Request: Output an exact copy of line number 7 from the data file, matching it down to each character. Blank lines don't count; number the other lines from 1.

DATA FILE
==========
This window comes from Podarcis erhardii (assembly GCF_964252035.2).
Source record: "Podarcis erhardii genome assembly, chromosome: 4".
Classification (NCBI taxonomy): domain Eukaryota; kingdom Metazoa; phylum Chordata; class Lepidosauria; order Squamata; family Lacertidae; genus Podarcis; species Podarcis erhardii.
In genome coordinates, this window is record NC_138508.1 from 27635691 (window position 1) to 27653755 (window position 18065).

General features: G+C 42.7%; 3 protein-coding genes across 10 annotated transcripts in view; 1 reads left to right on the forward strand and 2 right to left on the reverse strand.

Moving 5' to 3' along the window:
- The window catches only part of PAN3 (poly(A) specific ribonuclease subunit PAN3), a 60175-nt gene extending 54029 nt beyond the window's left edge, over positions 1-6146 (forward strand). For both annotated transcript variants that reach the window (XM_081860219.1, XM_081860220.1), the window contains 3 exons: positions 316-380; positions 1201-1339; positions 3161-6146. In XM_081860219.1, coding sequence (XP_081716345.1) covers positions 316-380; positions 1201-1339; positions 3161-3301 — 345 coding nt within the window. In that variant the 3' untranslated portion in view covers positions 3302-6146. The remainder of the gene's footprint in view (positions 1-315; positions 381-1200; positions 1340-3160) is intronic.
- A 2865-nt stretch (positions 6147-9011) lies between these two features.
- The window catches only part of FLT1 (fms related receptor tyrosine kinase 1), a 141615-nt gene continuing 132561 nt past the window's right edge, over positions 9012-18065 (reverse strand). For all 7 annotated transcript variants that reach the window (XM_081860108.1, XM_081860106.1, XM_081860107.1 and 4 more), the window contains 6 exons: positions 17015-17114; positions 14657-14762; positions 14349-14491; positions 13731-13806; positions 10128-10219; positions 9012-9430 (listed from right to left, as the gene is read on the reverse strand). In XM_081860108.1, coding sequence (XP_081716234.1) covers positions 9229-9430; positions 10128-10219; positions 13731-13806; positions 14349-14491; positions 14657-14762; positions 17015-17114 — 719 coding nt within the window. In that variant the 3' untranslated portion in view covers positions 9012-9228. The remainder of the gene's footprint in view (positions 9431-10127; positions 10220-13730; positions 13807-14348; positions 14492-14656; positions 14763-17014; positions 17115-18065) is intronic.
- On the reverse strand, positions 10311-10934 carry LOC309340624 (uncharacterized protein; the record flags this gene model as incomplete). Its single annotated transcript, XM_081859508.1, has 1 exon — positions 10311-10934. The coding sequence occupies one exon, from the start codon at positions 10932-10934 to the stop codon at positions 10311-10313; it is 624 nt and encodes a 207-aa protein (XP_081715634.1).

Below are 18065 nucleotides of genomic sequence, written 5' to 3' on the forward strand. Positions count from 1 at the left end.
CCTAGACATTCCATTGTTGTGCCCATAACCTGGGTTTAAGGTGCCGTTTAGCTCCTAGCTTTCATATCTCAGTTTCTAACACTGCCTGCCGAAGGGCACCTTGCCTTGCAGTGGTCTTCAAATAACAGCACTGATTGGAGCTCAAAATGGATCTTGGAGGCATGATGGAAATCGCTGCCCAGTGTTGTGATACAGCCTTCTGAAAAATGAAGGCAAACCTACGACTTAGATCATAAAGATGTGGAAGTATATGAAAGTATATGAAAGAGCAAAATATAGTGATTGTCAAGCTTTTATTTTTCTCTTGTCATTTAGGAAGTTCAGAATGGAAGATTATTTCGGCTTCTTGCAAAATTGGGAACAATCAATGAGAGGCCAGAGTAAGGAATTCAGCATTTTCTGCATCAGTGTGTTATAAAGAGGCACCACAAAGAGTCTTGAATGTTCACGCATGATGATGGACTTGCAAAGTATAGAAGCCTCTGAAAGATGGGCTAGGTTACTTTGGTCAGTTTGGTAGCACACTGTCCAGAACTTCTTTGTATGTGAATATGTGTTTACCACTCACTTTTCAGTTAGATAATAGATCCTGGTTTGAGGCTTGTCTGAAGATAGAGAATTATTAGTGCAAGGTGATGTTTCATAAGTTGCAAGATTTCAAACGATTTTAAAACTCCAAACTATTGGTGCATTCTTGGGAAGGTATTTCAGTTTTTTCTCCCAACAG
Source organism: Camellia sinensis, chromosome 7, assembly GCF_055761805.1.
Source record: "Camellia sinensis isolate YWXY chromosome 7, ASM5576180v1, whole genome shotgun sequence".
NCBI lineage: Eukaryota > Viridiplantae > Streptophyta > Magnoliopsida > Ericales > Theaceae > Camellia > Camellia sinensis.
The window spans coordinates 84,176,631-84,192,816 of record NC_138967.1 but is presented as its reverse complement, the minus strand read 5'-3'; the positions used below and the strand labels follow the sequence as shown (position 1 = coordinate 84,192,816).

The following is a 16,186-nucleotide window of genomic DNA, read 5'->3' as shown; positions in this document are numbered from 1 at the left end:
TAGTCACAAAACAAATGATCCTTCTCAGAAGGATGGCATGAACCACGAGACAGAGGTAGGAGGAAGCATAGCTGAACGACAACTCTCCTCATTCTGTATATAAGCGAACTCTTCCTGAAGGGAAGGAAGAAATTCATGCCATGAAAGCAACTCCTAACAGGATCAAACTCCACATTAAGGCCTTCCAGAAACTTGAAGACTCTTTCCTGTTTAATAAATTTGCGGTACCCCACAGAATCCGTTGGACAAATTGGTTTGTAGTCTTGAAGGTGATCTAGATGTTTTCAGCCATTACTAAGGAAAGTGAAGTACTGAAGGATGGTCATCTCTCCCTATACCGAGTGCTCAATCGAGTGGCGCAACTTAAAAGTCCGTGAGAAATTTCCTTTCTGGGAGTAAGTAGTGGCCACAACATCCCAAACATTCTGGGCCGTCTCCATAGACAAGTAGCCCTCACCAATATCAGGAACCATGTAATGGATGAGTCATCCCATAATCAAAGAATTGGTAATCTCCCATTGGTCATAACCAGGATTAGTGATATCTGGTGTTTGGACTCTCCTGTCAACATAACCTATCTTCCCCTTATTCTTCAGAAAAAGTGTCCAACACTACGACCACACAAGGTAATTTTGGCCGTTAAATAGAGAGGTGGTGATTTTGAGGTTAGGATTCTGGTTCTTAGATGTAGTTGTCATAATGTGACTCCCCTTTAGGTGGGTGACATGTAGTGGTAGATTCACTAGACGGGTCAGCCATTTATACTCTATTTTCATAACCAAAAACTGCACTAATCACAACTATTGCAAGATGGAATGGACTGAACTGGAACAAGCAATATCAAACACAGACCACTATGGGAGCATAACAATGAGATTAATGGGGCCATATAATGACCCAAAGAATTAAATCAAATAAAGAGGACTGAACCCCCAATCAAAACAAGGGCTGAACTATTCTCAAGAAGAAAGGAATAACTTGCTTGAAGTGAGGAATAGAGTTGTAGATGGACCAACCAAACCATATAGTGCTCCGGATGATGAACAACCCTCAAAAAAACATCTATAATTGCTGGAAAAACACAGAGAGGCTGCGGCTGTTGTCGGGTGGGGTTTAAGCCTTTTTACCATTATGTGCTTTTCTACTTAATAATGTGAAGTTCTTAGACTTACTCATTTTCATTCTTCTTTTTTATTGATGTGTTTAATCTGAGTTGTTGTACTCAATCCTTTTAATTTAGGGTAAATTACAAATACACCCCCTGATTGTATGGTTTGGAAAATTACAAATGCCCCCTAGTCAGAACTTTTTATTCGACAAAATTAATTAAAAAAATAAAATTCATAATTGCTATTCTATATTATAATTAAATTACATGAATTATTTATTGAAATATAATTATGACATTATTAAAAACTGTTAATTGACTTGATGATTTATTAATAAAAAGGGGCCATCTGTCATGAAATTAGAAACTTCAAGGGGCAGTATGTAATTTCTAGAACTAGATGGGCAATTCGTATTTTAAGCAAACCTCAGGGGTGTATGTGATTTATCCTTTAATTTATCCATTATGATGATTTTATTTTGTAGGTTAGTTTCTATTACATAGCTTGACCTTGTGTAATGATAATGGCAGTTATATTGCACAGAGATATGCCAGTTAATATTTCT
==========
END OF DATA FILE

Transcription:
- The window catches only part of PAN3 (poly(A) specific ribonuclease subunit PAN3), a 60175-nt gene extending 54029 nt beyond the window's left edge, over positions 1-6146 (forward strand). For both annotated transcript variants that reach the window (XM_081860219.1, XM_081860220.1), the window contains 3 exons: positions 316-380; positions 1201-1339; positions 3161-6146. In XM_081860219.1, coding sequence (XP_081716345.1) covers positions 316-380; positions 1201-1339; positions 3161-3301 — 345 coding nt within the window. In that variant the 3' untranslated portion in view covers positions 3302-6146. The remainder of the gene's footprint in view (positions 1-315; positions 381-1200; positions 1340-3160) is intronic.